|Abstract Title:||CEM2018 & the LIFE Programme|
|Session Choice:||Industrial Case Studies|
|Presenter Name:||Mr Panagiotis Fetsis|
|Company/Organisation:||LIFE Communications Team|
Abstract Information :
The LIFE programme was established in 1992 and is the EU's funding instrument for the environment and climate action. The general objective of LIFE is to contribute to the implementation, updating and development of EU environmental policy and legislation by co-financing pilot or demonstration projects with added-value.
Since its start, LIFE has been continuously co-funding innovative projects that help address the EU's transition to a low-carbon and climate-resilient economy, strategically underpinning the implementation of the EU strategy on climate change and demonstrating ways to meet the climate action challenges from now to 2030. With regards to energy intensive industries, LIFE projects have deployed innovative and integrated solutions aiming at reducing GHG emissions by EU's energy intensive industries.
In particular, LIFE has focused on demonstrating the technical viability and environmental benefit of recovering waste heat from industrial production processes, showing how widespread application of heat recovery systems on EII would lead to a significant reduction of power consumption and an improvement in the performance of the fume depuration plants, enabling to meet the EU's goals concerning CO2 emission reductions. Other projects have showcased innovative laser-furnace technologies to lower the firing temperature for numerous industrial production processes, successfully reducing the energy consumption and allowing the minimization of CO2 emissions. Another LIFE category has tested and recommended highly replicable combustion systems, such as rotating regenerator exchangers for combustion and energy recovery, as an environmentally-friendly alternative of classic recuperators, that enhances the performance of preheating combustion air and significantly decreases the energy consumption and subsequently the CO2 and N2O emissions produced during the combustion of natural gas.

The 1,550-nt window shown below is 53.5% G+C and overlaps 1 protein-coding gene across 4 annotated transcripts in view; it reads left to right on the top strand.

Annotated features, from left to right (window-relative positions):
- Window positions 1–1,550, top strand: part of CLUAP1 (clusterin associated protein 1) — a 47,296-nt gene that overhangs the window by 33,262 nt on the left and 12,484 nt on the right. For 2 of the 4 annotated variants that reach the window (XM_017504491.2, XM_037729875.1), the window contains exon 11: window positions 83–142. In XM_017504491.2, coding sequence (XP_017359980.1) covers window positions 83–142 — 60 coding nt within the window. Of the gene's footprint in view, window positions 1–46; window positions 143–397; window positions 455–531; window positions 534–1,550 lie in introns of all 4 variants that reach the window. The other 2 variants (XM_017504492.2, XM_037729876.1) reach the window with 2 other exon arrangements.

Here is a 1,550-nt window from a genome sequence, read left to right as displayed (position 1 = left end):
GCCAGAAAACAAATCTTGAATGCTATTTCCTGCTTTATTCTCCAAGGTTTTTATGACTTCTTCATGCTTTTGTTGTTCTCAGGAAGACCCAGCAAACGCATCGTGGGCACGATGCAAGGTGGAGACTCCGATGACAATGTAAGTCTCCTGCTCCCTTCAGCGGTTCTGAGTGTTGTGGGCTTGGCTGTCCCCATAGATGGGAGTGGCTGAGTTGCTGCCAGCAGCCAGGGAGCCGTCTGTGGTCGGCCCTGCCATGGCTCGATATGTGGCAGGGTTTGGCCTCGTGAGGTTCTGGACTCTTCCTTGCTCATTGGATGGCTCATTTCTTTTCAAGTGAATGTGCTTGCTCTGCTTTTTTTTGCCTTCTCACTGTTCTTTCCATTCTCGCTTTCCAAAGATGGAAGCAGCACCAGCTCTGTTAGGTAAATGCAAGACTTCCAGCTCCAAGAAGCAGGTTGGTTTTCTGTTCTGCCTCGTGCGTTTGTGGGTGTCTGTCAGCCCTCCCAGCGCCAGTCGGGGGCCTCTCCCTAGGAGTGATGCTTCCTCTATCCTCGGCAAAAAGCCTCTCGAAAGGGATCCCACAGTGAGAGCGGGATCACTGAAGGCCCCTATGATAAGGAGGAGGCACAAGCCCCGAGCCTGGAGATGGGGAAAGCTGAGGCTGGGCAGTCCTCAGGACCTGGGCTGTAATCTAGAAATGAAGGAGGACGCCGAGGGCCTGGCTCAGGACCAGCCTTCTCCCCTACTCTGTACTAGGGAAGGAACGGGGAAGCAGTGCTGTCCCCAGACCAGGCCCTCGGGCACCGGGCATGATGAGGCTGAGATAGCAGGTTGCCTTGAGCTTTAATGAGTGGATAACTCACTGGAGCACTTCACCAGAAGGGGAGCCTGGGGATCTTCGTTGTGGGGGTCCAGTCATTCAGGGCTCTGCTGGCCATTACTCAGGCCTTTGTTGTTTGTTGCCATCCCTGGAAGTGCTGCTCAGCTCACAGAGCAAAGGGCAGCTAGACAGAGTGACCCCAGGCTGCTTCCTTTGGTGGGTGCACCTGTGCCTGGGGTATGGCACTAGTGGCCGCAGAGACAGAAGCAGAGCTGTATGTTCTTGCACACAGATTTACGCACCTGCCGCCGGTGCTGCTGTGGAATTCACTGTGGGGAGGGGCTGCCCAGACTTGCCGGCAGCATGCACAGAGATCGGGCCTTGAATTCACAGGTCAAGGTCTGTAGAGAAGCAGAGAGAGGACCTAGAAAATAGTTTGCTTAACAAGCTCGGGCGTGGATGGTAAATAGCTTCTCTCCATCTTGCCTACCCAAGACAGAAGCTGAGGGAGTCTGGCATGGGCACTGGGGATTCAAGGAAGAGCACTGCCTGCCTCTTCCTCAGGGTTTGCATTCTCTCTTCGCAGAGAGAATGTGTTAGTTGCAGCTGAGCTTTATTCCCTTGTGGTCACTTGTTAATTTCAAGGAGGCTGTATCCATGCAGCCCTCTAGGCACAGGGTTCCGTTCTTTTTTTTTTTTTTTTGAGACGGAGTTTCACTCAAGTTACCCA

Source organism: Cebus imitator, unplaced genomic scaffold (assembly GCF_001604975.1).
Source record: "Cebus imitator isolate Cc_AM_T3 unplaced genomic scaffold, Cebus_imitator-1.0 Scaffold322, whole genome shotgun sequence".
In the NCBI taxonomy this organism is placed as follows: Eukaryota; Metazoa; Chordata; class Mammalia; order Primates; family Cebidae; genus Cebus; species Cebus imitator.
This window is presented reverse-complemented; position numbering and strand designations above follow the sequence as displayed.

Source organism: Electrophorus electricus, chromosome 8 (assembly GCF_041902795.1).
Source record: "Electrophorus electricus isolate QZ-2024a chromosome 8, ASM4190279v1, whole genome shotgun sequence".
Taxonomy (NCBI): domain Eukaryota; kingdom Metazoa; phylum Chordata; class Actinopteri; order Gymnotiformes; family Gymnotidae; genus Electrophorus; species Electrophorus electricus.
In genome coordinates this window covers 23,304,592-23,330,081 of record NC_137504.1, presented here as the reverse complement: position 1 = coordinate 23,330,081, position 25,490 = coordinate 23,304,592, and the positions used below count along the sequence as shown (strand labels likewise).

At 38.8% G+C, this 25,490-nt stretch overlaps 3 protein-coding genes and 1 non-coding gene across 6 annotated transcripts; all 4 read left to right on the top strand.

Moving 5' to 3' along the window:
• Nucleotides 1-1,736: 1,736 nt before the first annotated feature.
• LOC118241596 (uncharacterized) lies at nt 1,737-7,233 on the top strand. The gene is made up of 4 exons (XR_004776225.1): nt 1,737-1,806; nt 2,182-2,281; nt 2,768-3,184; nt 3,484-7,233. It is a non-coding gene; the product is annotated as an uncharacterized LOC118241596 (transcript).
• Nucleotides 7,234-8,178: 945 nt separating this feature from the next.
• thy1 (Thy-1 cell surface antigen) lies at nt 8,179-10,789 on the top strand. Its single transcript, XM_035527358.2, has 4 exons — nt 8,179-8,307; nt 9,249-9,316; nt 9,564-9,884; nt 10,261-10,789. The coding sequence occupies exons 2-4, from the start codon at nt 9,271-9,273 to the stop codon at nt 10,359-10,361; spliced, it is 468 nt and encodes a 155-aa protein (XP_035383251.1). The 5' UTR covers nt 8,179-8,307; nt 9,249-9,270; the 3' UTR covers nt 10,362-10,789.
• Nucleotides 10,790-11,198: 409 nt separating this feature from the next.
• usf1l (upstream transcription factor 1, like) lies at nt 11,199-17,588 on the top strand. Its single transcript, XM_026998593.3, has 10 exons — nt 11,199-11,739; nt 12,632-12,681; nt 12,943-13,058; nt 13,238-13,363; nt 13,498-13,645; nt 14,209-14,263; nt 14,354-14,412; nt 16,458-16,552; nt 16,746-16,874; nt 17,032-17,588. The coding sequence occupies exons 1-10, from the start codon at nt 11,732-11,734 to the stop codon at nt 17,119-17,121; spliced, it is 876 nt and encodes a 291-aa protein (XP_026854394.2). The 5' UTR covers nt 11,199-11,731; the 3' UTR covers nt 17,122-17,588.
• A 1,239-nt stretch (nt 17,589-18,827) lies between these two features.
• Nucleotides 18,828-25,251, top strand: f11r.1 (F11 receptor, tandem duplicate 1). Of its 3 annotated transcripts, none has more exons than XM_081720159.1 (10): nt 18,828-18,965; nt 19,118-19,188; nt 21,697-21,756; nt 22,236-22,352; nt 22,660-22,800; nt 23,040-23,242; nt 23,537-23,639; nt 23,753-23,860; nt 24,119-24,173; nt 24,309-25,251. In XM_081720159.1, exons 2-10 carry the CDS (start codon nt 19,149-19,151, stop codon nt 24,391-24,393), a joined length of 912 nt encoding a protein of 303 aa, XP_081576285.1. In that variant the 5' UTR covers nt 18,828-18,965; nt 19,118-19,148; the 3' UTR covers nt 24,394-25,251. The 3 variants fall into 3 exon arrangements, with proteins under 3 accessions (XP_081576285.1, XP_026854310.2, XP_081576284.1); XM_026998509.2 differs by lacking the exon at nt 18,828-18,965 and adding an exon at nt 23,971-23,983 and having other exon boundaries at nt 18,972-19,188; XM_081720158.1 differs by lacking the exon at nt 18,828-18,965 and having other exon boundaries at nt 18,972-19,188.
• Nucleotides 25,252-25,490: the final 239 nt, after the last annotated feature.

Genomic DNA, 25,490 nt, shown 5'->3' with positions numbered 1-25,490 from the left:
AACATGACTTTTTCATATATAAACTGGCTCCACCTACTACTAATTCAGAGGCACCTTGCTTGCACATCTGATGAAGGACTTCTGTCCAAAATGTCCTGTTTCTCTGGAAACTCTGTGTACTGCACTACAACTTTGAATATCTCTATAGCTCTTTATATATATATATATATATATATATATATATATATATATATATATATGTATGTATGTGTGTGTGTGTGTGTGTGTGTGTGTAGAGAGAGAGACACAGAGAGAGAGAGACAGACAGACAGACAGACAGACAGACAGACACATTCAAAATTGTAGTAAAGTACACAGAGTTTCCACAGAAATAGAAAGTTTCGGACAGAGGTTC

Below you can find some indicative examples of successful LIFE projects on EII-related themes:
The LIFE CleanOx project demonstrates an innovative radiative heat exchanger-based HeatOx solution, validated at a tableware glass plant, which uses a special ceramic installation directly heated by hot flue gas to preheat dioxide and natural gas optionally with steam-methane reformed natural gas. For every tonne of tableware glass produced, 600 kg of carbon dioxide is emitted. This new heat-exchanger system to capture and recycle waste heat from oxy-fuel furnaces could cut process CO2 emissions by 30% and nitrous oxide emissions by 90%, as well enhancing thermal efficiency and significantly reducing operating costs. The technology is applicable to any industrial furnace operating above 700°C, meaning it could be widely used in the cement, steel and porcelain sectors, as well as the glass industry.
The SOLID LIFE project demonstrates that it is feasible to produce low-emission cement and concrete products at industrial scale in existing facilities using a low-calcite and non-hydraulic binder called Solidia. The new products will have equivalent cost, superior performance and a 70% reduction in CO2 emissions compared to conventional Portland cement. A key part of this project involves communicating its results to the cement production chain and raise stakeholder's awareness of the climate action benefits, in line with European policy targets.